CHENNAI: Certain incidents in our lives change us forever, and Lourd Vijay, a professional dancer and trainer, has first-hand experience of it. Known for his proficiency in several dance forms and his Guinness World Record for maximum swing dance flips in a minute (39), Vijay is also a survivor of a chronic kidney disease. After having battled the severe illness for over three years, and going through an organ transplant, he is now on a mission, Spreading Hope. Vijay is all set to drive from Chennai to Bengaluru, via Ladakh, to spread awareness and dispel all myths about organ donation.
Vijay’s personal tryst with kidney disease was traumatic for him and his family. He was on the state registry for over two years, waiting for a donor, which he says was in fact a shorter time, compared to others who wait for more than 10 years. “I’ve been a positive person all my life. I knew I’ll get out of it. Something told me that I had some unfinished business, but I didn’t know what it was then.
But now, after surviving the disease and having met people who have given up the chance to live a normal life because they couldn’t afford a kidney transplant or dialysis, I knew I have found my calling,” he recalls.
After the transplant, in the isolation room, he knew that something had to be done. “I had built a reputation as a dancer over the past 20 years, I felt I should use that reputation to contribute to this cause...to give something back,” he says.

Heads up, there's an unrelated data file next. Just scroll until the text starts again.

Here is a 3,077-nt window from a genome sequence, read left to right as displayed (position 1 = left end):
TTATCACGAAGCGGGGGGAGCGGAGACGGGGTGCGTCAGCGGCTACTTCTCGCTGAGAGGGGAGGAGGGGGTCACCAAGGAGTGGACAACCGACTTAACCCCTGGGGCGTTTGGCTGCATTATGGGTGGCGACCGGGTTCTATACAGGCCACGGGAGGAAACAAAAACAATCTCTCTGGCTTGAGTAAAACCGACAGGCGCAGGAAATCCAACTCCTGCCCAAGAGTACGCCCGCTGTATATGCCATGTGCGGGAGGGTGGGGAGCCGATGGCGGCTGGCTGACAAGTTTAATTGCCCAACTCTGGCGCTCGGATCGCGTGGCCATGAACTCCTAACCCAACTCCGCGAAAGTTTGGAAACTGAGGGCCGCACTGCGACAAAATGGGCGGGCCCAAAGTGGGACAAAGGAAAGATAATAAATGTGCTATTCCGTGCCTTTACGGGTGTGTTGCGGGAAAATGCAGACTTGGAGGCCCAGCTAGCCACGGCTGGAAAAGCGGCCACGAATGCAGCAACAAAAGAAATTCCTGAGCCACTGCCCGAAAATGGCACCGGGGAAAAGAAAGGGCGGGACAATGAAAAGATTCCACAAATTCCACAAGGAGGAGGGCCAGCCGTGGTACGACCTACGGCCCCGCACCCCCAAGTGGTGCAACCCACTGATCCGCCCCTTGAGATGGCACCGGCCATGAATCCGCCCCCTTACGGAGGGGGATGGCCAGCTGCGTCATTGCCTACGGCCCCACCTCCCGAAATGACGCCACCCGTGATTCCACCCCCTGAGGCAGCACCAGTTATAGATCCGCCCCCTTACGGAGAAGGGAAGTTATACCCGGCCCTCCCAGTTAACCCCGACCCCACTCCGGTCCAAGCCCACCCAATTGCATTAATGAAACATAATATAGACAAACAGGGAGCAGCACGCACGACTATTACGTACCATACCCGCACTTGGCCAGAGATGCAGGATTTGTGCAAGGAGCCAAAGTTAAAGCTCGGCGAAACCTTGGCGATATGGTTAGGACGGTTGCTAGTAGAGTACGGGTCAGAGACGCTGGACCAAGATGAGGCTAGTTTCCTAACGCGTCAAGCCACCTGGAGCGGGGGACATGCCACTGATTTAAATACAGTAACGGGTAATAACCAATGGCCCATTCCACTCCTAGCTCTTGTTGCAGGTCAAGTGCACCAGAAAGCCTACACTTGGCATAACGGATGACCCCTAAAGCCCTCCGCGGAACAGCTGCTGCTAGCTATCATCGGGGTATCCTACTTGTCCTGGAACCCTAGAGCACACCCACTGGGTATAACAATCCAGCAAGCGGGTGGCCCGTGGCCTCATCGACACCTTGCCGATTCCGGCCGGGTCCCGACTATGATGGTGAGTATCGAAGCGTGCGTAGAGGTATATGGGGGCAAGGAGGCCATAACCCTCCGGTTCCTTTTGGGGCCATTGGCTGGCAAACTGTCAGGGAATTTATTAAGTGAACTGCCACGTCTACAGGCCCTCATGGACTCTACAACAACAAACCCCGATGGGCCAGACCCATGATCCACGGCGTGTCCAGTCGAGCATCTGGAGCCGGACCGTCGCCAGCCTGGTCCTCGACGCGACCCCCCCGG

It is known that a dead person can donate eight organs, thus saving eight lives. The lack of awareness and fear caused by misconceptions prevent people from pledging organs. “After death, the body only decomposes or is burnt. So, when you can be of use even after death, why not?” states Lourd Vijay.
Beyond registering and carrying a card, the more important step is to engage in continuous dialogue with the family and friends. “Once we pass on, it is the family that needs to give consent for donation of organs. So it is important to engage the family on a regular basis about the wish to donate,” he explains.
Once a person is declared brain dead, they are eligible for donating organs, but at that minute, speaking to a grieving family is a difficult task. “The idea is to spread awareness to the extent that instead of the hospital approaching them, the family approaches the hospital about their openness to the idea of organ donation,” he says.
Spanning 9,000 km, the drive (in partnership with Davita, a healthcare specialist in dialysis), will focus on awareness, advocacy, education and also an ncouragement to the government to build better infrastructure for organ donation. Vijay will be driving across the cities of Bengaluru, Pune, Mumbai, Udaipur, Jaipur, Jalandhar, Pathankot, Udhampur, Srinagar, Leh, Sarchu, Manali, Shimla, New Delhi, Agra, Kanha, Nagpur, Hyderabad and back to Bengaluru again — a full circuit around India.
“The idea is to talk to people I meet on the way, engage and gather analytics on what more can be done with an on-ground reality perspective, “ he says, adding that a filming crew will be accompanying him to shoot a documentary film.
The drive also aims to raise awareness on kidney disease and the importance of taking care of oneself, “Any symptom, big or small, should be addressed immediately. It could be an indication of something larger. It should be checked. Your body is like a temple, always treat it like one,” he urges. The drive aims to inspire 10 million people to pledge their organs, over the next five years.
For details visit the page spreadinghopefoundation on Facebook